If you make a starter, then the age of a yeast isn't really an issue. When you make a starter, and grow it, you're replicating more yeast to make up for any loss. You're making new, fresh yeast.
Bobby M did a test on year old stored yeast here; http://www.homebrewtalk.com/f13/testing-limits-yeast-viability-126707/
And my LHBS cells outdated tubes and packs of yeast dirt cheap 2-3 dollars each
and I usually grab a couple tubes of belgian or other interesting yeast when I am there and shove it in my fridge. and I have never had a problem with one of those tubes.
I usually make a starter but I once pitched a year old tube of Belgian High Gravity yeast directly into a 2.5 gallon batch of a Belgian Dark Strong, and after about 4 days it took off beautifully.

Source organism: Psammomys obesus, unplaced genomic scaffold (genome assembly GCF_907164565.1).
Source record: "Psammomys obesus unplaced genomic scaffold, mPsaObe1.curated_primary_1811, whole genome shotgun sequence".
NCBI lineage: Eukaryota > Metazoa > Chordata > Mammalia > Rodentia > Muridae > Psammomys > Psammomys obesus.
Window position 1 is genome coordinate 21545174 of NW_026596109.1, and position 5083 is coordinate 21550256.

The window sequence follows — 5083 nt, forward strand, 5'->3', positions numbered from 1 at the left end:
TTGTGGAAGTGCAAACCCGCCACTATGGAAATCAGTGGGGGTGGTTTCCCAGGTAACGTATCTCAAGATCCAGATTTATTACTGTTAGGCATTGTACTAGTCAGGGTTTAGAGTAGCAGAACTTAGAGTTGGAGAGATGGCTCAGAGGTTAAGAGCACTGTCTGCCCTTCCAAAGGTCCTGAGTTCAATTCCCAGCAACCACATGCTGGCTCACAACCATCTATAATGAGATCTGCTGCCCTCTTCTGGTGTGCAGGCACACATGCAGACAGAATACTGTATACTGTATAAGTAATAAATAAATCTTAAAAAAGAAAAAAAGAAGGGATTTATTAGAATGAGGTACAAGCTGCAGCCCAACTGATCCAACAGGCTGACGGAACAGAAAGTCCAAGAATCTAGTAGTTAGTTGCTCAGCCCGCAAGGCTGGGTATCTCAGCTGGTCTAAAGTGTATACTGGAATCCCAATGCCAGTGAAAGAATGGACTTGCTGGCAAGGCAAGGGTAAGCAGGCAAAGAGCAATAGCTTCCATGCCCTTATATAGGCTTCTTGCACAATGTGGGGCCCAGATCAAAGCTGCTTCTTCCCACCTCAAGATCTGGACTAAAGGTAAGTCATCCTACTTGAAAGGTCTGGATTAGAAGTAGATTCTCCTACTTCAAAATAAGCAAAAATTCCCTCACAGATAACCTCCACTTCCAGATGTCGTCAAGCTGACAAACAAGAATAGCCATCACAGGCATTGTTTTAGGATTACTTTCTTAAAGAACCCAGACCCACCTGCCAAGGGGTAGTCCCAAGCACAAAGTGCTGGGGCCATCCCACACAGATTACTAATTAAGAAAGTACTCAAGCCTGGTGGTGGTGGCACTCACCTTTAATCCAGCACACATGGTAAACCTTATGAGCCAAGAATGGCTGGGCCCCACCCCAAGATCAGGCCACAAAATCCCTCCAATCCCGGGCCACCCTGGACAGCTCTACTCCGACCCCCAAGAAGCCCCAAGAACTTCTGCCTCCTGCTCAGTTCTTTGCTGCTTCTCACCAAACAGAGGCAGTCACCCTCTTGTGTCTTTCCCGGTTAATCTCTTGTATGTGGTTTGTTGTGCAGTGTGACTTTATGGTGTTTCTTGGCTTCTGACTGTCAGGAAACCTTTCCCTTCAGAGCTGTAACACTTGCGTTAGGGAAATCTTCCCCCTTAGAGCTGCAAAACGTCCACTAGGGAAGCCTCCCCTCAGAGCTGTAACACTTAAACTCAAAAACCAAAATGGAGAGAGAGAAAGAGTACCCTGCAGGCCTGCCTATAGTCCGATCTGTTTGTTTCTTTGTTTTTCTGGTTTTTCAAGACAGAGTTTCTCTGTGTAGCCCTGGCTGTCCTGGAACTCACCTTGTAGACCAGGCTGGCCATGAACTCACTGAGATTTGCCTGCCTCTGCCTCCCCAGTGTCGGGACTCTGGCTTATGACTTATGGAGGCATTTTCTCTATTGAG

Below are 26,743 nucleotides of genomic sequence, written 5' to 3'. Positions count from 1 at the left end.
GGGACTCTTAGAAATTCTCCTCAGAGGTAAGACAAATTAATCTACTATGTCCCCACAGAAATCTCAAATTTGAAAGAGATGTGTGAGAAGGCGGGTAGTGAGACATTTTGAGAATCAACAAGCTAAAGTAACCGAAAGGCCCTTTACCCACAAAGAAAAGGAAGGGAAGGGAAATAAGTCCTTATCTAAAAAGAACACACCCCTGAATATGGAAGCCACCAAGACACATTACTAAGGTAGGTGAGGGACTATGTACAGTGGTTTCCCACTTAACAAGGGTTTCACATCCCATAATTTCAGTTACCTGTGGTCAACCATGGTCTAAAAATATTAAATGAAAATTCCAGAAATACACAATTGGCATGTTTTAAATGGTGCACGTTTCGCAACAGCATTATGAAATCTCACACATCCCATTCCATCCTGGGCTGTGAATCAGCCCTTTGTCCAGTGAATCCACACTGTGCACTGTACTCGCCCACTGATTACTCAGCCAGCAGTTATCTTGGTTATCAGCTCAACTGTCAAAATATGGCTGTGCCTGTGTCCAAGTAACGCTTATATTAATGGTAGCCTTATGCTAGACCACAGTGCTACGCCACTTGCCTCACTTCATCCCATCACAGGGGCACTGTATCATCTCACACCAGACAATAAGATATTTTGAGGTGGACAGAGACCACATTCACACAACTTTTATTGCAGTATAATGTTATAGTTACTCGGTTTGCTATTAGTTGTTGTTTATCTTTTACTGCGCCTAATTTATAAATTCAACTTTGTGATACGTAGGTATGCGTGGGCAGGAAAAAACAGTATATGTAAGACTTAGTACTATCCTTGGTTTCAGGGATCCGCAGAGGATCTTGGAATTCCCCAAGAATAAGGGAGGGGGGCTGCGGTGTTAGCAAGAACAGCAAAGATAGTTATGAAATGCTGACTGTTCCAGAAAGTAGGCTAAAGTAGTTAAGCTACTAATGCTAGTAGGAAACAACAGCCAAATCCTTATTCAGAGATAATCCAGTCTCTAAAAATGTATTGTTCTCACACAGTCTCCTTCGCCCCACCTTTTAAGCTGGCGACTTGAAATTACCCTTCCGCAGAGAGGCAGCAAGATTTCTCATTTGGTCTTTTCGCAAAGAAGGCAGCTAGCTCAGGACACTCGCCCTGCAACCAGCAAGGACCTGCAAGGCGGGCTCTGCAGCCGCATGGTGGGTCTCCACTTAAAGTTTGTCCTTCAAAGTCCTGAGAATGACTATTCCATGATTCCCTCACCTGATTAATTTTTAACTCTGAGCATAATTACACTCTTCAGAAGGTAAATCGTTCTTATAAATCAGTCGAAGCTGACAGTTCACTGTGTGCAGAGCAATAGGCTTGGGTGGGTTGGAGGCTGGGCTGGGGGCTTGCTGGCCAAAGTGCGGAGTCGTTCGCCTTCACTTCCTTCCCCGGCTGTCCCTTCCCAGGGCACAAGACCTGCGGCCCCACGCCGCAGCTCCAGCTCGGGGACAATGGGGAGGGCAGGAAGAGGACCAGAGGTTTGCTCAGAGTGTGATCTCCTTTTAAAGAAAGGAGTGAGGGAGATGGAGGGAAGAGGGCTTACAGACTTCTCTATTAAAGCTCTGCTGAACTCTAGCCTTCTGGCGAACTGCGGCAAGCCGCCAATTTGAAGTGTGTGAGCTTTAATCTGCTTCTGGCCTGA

The purpose of a starter is to reproduce any viable cells in a batch of yeast....that;s how we can grow a starter form the dregs in a bottle of beer incrementally...and that beer may be months old.
Even if you have a few still living cells, you can grow them....That's how we can harvest a huge starter (incrementally) from the dregs in a bottle of some commercial beers. You take those few living cells and grow them into more.